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19th July 2022

Extreme heat an increasing threat to health without rapid transition away from fossil fuels

Rising temperatures are affecting every region of the world, and especially the vulnerable groups in these regions.

Key messages:

The extreme heat in the UK and across Europe is threatening peoples’ health, warn health organisations today. Heat vulnerability in the UK has been steadily rising, with an ageing population and increase in underlying health conditions, and without adequate measures to adapt heat-related deaths are expected to rise to around 7,000 each year by the 2050s.

Last summer, there were more than 1,600 excess deaths recorded during heatwave conditions in the UK, with 90 per cent of excess deaths observed in over 65 year olds1. Climate experts have consistently warned of increasing risk to life with a higher frequency of extreme heat events as the planet continues to warm. The UK Government must work to limit climate change and its impacts on human health, including by improving heatwave plans and urgently transitioning away from fossil fuels.

At present the UK is expected to see 40C heat once in every 100 to 300 years, but this is predicted to increase2 to once in every 15 years by 2100. Lancet Countdown reports have consistently shown that vulnerability to the extremes of heat is increasing in every region of the world, putting extraordinary strain on people’s health, particularly the elderly, very young children and infants, pregnant women, and those with pre-existing health conditions.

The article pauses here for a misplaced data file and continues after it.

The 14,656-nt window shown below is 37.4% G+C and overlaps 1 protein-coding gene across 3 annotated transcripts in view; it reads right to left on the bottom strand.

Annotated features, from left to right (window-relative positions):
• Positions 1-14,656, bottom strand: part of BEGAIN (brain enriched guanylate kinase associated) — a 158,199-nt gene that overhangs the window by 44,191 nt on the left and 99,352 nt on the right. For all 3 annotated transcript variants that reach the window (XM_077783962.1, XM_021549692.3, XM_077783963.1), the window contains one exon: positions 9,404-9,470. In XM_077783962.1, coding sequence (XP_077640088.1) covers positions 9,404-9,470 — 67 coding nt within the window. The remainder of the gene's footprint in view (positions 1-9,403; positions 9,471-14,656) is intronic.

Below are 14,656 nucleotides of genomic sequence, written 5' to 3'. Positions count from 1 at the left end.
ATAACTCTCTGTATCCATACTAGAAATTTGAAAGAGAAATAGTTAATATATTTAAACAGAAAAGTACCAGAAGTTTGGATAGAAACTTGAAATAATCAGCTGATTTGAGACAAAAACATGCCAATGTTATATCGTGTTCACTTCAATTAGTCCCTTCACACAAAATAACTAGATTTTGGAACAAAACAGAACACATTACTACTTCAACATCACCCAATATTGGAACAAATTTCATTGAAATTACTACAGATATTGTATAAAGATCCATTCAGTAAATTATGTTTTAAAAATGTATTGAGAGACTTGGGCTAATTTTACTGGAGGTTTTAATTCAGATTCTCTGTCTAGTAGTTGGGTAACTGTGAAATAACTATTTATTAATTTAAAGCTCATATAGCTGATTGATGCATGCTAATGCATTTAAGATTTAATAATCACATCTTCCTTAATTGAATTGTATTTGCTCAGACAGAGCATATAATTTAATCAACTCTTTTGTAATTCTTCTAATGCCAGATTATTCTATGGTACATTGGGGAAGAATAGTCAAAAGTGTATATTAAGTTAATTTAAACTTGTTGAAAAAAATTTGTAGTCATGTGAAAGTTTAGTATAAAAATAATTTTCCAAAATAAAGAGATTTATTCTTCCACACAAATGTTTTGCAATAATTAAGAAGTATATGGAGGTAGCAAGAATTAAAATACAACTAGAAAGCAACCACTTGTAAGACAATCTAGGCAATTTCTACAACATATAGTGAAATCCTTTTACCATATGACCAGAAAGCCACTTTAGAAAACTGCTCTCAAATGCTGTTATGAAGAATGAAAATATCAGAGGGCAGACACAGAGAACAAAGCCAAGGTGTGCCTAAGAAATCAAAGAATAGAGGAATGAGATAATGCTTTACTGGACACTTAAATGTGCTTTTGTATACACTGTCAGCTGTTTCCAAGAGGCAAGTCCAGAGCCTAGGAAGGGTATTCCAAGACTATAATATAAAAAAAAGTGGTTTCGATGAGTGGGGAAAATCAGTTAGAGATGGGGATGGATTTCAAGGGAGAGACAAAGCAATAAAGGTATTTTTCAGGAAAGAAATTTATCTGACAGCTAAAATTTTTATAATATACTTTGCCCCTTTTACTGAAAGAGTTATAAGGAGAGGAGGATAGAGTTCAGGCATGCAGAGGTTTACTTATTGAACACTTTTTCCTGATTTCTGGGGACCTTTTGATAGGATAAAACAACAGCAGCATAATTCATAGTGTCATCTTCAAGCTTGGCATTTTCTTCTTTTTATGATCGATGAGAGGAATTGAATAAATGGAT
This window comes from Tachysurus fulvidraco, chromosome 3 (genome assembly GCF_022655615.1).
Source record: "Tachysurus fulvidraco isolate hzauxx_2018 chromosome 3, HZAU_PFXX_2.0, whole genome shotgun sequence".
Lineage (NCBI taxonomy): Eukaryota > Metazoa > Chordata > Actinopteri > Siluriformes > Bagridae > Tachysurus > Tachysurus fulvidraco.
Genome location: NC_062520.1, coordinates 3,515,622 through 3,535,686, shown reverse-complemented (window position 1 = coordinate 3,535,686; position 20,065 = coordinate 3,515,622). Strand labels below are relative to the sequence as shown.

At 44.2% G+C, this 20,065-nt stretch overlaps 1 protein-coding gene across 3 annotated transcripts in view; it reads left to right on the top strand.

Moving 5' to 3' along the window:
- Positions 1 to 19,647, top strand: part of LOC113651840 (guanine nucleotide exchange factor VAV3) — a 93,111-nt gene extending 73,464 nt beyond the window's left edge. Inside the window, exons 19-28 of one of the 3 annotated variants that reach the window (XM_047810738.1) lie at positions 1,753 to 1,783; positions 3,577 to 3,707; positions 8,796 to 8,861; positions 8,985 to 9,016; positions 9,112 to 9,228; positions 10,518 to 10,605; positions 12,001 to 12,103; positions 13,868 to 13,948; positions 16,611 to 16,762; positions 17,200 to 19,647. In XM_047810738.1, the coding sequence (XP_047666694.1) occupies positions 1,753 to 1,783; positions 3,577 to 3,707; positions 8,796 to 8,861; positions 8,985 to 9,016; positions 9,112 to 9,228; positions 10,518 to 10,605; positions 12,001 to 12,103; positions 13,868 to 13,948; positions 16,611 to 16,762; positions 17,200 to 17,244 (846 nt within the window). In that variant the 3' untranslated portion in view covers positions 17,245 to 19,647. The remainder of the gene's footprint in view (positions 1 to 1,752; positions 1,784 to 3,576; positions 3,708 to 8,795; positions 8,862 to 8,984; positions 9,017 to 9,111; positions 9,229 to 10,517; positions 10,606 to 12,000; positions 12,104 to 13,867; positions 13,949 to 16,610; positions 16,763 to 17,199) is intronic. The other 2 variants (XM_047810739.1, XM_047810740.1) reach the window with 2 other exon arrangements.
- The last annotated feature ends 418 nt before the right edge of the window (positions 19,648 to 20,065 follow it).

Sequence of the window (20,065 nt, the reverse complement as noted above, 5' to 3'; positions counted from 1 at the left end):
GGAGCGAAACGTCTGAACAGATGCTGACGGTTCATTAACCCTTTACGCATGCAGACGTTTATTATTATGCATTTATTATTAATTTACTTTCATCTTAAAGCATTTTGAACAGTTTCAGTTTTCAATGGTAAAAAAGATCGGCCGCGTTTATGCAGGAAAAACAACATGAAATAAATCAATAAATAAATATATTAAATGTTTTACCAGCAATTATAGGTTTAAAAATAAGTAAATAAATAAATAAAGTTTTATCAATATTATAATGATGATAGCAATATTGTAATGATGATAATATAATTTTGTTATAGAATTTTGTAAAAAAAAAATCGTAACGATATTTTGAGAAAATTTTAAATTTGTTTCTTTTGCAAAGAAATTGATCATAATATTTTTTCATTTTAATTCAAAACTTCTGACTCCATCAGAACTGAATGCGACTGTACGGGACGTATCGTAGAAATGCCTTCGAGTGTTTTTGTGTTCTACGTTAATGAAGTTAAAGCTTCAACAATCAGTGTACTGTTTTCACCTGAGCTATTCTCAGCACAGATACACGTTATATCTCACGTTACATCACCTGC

Dr Liz Marder, Chair of the Royal College of Paediatrics and Child Health Climate Change Working Group, said: “Young children are especially vulnerable to heat-related illness. They are less able to regulate their temperatures than adults, making them susceptible to dehydration, heat stroke and exhaustion, which can lead to death in the acute situation. Longer-term effects of increasing temperature on the environment can cause or exacerbate many long-term conditions. As temperatures rise across the UK, heat will become an increasingly important consideration for paediatricians, and greater attention must be paid to raising awareness of the risks from heat and the adverse impacts in early life and during pregnancy, with families encouraged to follow government advice on keeping children cool3.”

Dr Marina Romanello, Executive Director of the Lancet Countdown said: “The temperatures in England this week are exceptional, posing a life-threating risk for many vulnerable people in the UK. We cannot let extreme heat become the norm. Efforts to mitigate and adapt to the changing climate must accelerate to protect health and prevent temperatures from rising beyond the bounds of a healthy, liveable future.”

Adequate heatwave plans and adaptation measures must be put in place to protect health across the whole of the UK. Tailored guidelines must reduce heat stress for the elderly, in particular, and greater attention must also be drawn to the risks in early life and potential adverse impacts during pregnancy.